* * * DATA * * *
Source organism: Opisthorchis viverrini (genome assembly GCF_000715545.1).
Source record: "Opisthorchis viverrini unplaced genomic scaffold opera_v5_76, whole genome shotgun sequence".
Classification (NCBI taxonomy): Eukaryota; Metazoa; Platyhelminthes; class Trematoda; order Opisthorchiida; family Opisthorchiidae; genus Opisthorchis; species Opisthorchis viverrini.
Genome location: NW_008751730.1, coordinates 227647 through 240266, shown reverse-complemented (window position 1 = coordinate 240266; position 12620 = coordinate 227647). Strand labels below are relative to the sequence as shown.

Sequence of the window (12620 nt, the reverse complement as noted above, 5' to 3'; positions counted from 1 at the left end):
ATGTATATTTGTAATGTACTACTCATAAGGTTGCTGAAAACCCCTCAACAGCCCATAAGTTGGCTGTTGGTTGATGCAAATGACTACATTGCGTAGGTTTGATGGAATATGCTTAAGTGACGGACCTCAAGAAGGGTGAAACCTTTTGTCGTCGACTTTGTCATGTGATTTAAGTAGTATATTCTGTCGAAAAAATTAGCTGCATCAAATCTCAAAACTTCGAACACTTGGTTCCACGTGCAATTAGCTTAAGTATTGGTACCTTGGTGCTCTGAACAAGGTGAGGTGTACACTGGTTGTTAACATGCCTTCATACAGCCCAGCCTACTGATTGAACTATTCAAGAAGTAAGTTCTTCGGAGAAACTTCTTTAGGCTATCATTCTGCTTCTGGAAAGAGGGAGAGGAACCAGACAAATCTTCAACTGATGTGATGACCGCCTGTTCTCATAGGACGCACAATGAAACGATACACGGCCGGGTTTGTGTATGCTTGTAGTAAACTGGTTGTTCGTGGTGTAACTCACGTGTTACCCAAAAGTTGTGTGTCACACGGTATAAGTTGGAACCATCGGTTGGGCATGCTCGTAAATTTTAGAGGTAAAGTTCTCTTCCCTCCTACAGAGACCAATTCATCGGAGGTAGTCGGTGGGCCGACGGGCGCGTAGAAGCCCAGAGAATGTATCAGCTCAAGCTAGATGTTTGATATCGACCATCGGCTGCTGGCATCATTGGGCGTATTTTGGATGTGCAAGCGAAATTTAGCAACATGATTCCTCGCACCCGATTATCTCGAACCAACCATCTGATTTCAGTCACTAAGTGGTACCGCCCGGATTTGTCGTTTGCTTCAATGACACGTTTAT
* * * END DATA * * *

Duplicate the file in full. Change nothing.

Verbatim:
Source organism: Opisthorchis viverrini (genome assembly GCF_000715545.1).
Source record: "Opisthorchis viverrini unplaced genomic scaffold opera_v5_76, whole genome shotgun sequence".
Classification (NCBI taxonomy): Eukaryota; Metazoa; Platyhelminthes; class Trematoda; order Opisthorchiida; family Opisthorchiidae; genus Opisthorchis; species Opisthorchis viverrini.
Genome location: NW_008751730.1, coordinates 227647 through 240266, shown reverse-complemented (window position 1 = coordinate 240266; position 12620 = coordinate 227647). Strand labels below are relative to the sequence as shown.

Sequence of the window (12620 nt, the reverse complement as noted above, 5' to 3'; positions counted from 1 at the left end):
ATGTATATTTGTAATGTACTACTCATAAGGTTGCTGAAAACCCCTCAACAGCCCATAAGTTGGCTGTTGGTTGATGCAAATGACTACATTGCGTAGGTTTGATGGAATATGCTTAAGTGACGGACCTCAAGAAGGGTGAAACCTTTTGTCGTCGACTTTGTCATGTGATTTAAGTAGTATATTCTGTCGAAAAAATTAGCTGCATCAAATCTCAAAACTTCGAACACTTGGTTCCACGTGCAATTAGCTTAAGTATTGGTACCTTGGTGCTCTGAACAAGGTGAGGTGTACACTGGTTGTTAACATGCCTTCATACAGCCCAGCCTACTGATTGAACTATTCAAGAAGTAAGTTCTTCGGAGAAACTTCTTTAGGCTATCATTCTGCTTCTGGAAAGAGGGAGAGGAACCAGACAAATCTTCAACTGATGTGATGACCGCCTGTTCTCATAGGACGCACAATGAAACGATACACGGCCGGGTTTGTGTATGCTTGTAGTAAACTGGTTGTTCGTGGTGTAACTCACGTGTTACCCAAAAGTTGTGTGTCACACGGTATAAGTTGGAACCATCGGTTGGGCATGCTCGTAAATTTTAGAGGTAAAGTTCTCTTCCCTCCTACAGAGACCAATTCATCGGAGGTAGTCGGTGGGCCGACGGGCGCGTAGAAGCCCAGAGAATGTATCAGCTCAAGCTAGATGTTTGATATCGACCATCGGCTGCTGGCATCATTGGGCGTATTTTGGATGTGCAAGCGAAATTTAGCAACATGATTCCTCGCACCCGATTATCTCGAACCAACCATCTGATTTCAGTCACTAAGTGGTACCGCCCGGATTTGTCGTTTGCTTCAATGACACGTTTAT